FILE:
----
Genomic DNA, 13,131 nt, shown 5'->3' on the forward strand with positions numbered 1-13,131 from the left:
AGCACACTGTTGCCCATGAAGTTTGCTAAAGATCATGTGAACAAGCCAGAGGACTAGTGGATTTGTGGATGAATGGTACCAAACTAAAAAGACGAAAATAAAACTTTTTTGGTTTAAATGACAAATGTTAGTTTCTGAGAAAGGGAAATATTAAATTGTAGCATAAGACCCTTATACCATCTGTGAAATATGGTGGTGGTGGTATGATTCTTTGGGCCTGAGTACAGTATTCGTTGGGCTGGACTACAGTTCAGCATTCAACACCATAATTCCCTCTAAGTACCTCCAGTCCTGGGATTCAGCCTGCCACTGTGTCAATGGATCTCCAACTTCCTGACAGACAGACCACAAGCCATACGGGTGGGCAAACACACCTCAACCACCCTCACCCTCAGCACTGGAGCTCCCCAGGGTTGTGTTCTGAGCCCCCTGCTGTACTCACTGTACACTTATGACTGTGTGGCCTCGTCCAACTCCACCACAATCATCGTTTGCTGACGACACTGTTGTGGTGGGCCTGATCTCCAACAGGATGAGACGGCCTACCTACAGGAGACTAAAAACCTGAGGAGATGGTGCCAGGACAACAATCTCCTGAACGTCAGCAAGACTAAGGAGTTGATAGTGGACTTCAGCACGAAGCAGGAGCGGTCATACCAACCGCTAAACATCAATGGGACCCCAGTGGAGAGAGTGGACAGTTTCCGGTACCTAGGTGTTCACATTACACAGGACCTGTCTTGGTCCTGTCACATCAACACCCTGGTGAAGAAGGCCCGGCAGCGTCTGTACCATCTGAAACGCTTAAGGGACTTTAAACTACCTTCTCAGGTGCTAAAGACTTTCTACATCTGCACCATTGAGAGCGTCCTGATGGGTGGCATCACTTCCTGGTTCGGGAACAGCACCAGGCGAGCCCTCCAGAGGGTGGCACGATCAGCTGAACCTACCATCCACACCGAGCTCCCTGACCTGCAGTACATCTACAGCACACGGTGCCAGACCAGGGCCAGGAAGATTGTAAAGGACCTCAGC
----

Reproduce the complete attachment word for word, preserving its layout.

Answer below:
Genomic DNA, 13,131 nt, shown 5'->3' on the forward strand with positions numbered 1-13,131 from the left:
AGCACACTGTTGCCCATGAAGTTTGCTAAAGATCATGTGAACAAGCCAGAGGACTAGTGGATTTGTGGATGAATGGTACCAAACTAAAAAGACGAAAATAAAACTTTTTTGGTTTAAATGACAAATGTTAGTTTCTGAGAAAGGGAAATATTAAATTGTAGCATAAGACCCTTATACCATCTGTGAAATATGGTGGTGGTGGTATGATTCTTTGGGCCTGAGTACAGTATTCGTTGGGCTGGACTACAGTTCAGCATTCAACACCATAATTCCCTCTAAGTACCTCCAGTCCTGGGATTCAGCCTGCCACTGTGTCAATGGATCTCCAACTTCCTGACAGACAGACCACAAGCCATACGGGTGGGCAAACACACCTCAACCACCCTCACCCTCAGCACTGGAGCTCCCCAGGGTTGTGTTCTGAGCCCCCTGCTGTACTCACTGTACACTTATGACTGTGTGGCCTCGTCCAACTCCACCACAATCATCGTTTGCTGACGACACTGTTGTGGTGGGCCTGATCTCCAACAGGATGAGACGGCCTACCTACAGGAGACTAAAAACCTGAGGAGATGGTGCCAGGACAACAATCTCCTGAACGTCAGCAAGACTAAGGAGTTGATAGTGGACTTCAGCACGAAGCAGGAGCGGTCATACCAACCGCTAAACATCAATGGGACCCCAGTGGAGAGAGTGGACAGTTTCCGGTACCTAGGTGTTCACATTACACAGGACCTGTCTTGGTCCTGTCACATCAACACCCTGGTGAAGAAGGCCCGGCAGCGTCTGTACCATCTGAAACGCTTAAGGGACTTTAAACTACCTTCTCAGGTGCTAAAGACTTTCTACATCTGCACCATTGAGAGCGTCCTGATGGGTGGCATCACTTCCTGGTTCGGGAACAGCACCAGGCGAGCCCTCCAGAGGGTGGCACGATCAGCTGAACCTACCATCCACACCGAGCTCCCTGACCTGCAGTACATCTACAGCACACGGTGCCAGACCAGGGCCAGGAAGATTGTAAAGGACCTCAGC